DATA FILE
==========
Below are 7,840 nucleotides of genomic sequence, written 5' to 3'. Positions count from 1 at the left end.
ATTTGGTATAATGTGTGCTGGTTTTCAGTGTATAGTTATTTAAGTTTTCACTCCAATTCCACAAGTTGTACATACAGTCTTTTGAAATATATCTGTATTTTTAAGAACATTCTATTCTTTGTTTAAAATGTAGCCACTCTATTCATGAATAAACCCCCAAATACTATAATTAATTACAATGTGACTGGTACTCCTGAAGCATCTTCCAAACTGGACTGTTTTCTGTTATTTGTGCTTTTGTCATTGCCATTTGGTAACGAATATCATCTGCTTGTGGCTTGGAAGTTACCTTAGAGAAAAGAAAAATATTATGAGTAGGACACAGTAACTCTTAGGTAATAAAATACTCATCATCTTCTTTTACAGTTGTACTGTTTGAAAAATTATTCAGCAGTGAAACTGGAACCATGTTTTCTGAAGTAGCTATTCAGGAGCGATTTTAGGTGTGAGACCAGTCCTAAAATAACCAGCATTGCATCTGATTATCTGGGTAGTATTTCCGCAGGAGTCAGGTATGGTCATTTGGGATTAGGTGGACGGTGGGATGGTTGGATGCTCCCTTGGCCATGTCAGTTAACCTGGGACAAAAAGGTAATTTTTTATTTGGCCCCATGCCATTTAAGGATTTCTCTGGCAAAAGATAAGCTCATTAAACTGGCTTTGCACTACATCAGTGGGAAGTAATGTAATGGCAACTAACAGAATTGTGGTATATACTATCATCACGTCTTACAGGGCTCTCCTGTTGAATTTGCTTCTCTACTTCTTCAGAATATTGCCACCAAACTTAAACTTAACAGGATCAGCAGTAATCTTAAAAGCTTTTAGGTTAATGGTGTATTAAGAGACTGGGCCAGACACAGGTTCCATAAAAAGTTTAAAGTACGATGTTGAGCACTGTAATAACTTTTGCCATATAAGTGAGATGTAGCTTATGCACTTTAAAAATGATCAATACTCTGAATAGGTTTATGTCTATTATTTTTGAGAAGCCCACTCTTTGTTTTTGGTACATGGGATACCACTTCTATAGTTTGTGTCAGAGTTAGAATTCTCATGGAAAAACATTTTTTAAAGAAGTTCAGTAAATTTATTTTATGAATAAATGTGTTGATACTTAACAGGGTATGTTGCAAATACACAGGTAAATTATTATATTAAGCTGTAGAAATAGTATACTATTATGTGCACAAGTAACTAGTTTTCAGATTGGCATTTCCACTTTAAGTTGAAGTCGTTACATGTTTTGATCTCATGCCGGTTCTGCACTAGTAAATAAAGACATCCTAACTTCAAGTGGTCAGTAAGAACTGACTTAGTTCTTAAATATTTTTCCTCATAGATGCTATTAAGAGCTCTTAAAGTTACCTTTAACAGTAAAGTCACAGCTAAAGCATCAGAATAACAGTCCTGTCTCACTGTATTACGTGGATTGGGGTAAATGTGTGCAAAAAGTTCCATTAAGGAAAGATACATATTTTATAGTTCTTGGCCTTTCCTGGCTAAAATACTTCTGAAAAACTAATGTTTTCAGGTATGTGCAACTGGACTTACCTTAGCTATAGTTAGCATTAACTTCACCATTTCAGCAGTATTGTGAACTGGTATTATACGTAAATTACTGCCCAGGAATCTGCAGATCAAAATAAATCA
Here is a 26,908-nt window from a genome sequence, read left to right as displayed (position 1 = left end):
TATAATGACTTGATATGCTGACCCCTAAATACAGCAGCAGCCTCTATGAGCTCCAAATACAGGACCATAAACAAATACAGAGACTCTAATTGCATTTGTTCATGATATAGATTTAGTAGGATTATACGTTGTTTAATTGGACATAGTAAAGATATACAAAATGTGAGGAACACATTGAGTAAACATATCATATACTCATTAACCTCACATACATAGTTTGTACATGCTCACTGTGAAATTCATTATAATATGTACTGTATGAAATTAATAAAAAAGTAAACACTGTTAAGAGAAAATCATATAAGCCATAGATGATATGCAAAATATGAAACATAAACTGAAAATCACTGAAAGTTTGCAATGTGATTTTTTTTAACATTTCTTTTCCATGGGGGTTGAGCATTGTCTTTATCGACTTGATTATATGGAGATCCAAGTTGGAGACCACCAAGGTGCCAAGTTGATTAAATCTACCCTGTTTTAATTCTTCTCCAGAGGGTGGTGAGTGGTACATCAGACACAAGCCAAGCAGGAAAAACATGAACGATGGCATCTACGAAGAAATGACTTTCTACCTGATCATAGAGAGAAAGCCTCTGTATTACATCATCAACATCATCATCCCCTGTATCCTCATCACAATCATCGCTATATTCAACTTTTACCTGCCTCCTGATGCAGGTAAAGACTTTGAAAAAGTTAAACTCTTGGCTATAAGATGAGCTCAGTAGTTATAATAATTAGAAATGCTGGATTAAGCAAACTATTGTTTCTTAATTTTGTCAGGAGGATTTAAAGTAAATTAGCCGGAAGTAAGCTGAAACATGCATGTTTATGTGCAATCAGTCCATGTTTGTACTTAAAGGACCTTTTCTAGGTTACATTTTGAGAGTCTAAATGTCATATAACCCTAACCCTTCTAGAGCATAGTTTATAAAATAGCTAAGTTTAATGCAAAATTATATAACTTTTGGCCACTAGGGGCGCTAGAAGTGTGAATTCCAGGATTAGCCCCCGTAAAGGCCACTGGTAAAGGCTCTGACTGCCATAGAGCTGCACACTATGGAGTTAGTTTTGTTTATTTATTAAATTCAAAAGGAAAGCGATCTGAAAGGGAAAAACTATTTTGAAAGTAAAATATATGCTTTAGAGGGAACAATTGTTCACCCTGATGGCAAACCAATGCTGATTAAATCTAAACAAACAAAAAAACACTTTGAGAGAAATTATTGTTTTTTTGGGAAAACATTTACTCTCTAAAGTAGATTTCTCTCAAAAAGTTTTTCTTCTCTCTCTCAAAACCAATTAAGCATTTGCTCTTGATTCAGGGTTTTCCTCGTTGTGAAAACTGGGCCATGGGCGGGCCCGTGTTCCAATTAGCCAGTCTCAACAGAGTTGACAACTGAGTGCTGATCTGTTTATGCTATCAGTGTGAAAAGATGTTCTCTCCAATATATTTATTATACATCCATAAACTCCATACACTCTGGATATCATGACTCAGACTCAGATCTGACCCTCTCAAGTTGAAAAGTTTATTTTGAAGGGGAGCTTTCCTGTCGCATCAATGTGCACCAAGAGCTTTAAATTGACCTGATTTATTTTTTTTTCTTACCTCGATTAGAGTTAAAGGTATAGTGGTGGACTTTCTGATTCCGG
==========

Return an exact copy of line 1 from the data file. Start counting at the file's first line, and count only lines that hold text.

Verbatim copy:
Below are 7,840 nucleotides of genomic sequence, written 5' to 3'. Positions count from 1 at the left end.